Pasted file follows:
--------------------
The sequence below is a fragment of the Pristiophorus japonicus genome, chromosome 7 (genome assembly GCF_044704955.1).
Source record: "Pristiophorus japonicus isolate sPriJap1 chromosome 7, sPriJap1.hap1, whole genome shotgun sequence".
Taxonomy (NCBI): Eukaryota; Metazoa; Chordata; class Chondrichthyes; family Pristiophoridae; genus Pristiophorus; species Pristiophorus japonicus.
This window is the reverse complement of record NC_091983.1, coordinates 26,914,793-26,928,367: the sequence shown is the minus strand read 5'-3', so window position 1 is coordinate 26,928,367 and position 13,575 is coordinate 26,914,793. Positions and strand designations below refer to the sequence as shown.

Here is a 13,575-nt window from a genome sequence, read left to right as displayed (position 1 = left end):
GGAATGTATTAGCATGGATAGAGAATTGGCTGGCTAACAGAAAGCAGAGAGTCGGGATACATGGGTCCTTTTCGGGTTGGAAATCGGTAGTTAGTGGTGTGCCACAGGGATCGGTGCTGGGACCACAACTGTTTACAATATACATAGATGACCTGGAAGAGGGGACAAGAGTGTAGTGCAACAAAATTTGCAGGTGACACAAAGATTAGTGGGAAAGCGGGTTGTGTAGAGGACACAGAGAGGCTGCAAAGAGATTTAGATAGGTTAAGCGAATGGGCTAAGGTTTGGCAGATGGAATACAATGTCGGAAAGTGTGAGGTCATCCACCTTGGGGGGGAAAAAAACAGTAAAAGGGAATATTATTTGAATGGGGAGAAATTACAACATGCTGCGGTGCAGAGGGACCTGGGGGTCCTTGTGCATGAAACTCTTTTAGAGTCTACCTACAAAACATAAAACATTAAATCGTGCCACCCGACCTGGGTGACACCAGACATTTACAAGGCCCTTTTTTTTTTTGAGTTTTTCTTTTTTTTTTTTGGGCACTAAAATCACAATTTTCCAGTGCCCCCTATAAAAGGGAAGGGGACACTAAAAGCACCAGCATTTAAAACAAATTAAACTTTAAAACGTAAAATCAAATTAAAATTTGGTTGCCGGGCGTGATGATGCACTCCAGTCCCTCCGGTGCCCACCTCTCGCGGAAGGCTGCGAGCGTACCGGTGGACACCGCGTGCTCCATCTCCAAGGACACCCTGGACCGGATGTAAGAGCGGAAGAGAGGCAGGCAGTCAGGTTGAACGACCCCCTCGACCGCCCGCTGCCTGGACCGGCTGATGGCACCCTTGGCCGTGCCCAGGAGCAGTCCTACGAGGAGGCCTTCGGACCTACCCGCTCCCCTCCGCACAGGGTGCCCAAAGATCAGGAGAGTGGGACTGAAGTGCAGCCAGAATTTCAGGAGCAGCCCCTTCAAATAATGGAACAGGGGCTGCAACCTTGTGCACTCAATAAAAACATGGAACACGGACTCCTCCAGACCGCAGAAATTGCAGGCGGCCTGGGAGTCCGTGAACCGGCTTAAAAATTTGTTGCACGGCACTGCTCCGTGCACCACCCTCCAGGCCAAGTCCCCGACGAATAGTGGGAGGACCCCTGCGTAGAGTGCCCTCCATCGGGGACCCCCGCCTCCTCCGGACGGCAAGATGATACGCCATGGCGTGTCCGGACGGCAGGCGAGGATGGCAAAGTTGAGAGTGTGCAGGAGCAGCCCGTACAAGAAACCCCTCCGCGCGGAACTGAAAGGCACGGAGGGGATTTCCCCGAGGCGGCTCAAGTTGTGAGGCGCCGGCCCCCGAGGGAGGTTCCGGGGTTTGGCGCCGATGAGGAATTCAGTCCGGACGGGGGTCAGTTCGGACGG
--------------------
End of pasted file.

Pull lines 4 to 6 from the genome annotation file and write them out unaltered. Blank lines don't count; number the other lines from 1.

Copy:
This window is the reverse complement of record NC_091983.1, coordinates 26,914,793-26,928,367: the sequence shown is the minus strand read 5'-3', so window position 1 is coordinate 26,928,367 and position 13,575 is coordinate 26,914,793. Positions and strand designations below refer to the sequence as shown.

Here is a 13,575-nt window from a genome sequence, read left to right as displayed (position 1 = left end):
GGAATGTATTAGCATGGATAGAGAATTGGCTGGCTAACAGAAAGCAGAGAGTCGGGATACATGGGTCCTTTTCGGGTTGGAAATCGGTAGTTAGTGGTGTGCCACAGGGATCGGTGCTGGGACCACAACTGTTTACAATATACATAGATGACCTGGAAGAGGGGACAAGAGTGTAGTGCAACAAAATTTGCAGGTGACACAAAGATTAGTGGGAAAGCGGGTTGTGTAGAGGACACAGAGAGGCTGCAAAGAGATTTAGATAGGTTAAGCGAATGGGCTAAGGTTTGGCAGATGGAATACAATGTCGGAAAGTGTGAGGTCATCCACCTTGGGGGGGAAAAAAACAGTAAAAGGGAATATTATTTGAATGGGGAGAAATTACAACATGCTGCGGTGCAGAGGGACCTGGGGGTCCTTGTGCATGAAACTCTTTTAGAGTCTACCTACAAAACATAAAACATTAAATCGTGCCACCCGACCTGGGTGACACCAGACATTTACAAGGCCCTTTTTTTTTTTGAGTTTTTCTTTTTTTTTTTTGGGCACTAAAATCACAATTTTCCAGTGCCCCCTATAAAAGGGAAGGGGACACTAAAAGCACCAGCATTTAAAACAAATTAAACTTTAAAACGTAAAATCAAATTAAAATTTGGTTGCCGGGCGTGATGATGCACTCCAGTCCCTCCGGTGCCCACCTCTCGCGGAAGGCTGCGAGCGTACCGGTGGACACCGCGTGCTCCATCTCCAAGGACACCCTGGACCGGATGTAAGAGCGGAAGAGAGGCAGGCAGTCAGGTTGAACGACCCCCTCGACCGCCCGCTGCCTGGACCGGCTGATGGCACCCTTGGCCGTGCCCAGGAGCAGTCCTACGAGGAGGCCTTCGGACCTACCCGCTCCCCTCCGCACAGGGTGCCCAAAGATCAGGAGAGTGGGACTGAAGTGCAGCCAGAATTTCAGGAGCAGCCCCTTCAAATAATGGAACAGGGGCTGCAACCTTGTGCACTCAATAAAAACATGGAACACGGACTCCTCCAGACCGCAGAAATTGCAGGCGGCCTGGGAGTCCGTGAACCGGCTTAAAAATTTGTTGCACGGCACTGCTCCGTGCACCACCCTCCAGGCCAAGTCCCCGACGAATAGTGGGAGGACCCCTGCGTAGAGTGCCCTCCATCGGGGACCCCCGCCTCCTCCGGACGGCAAGATGATACGCCATGGCGTGTCCGGACGGCAGGCGAGGATGGCAAAGTTGAGAGTGTGCAGGAGCAGCCCGTACAAGAAACCCCTCCGCGCGGAACTGAAAGGCACGGAGGGGATTTCCCCGAGGCGGCTCAAGTTGTGAGGCGCCGGCCCCCGAGGGAGGTTCCGGGGTTTGGCGCCGATGAGGAATTCAGTCCGGACGGGGGTCAGTTCGGACGG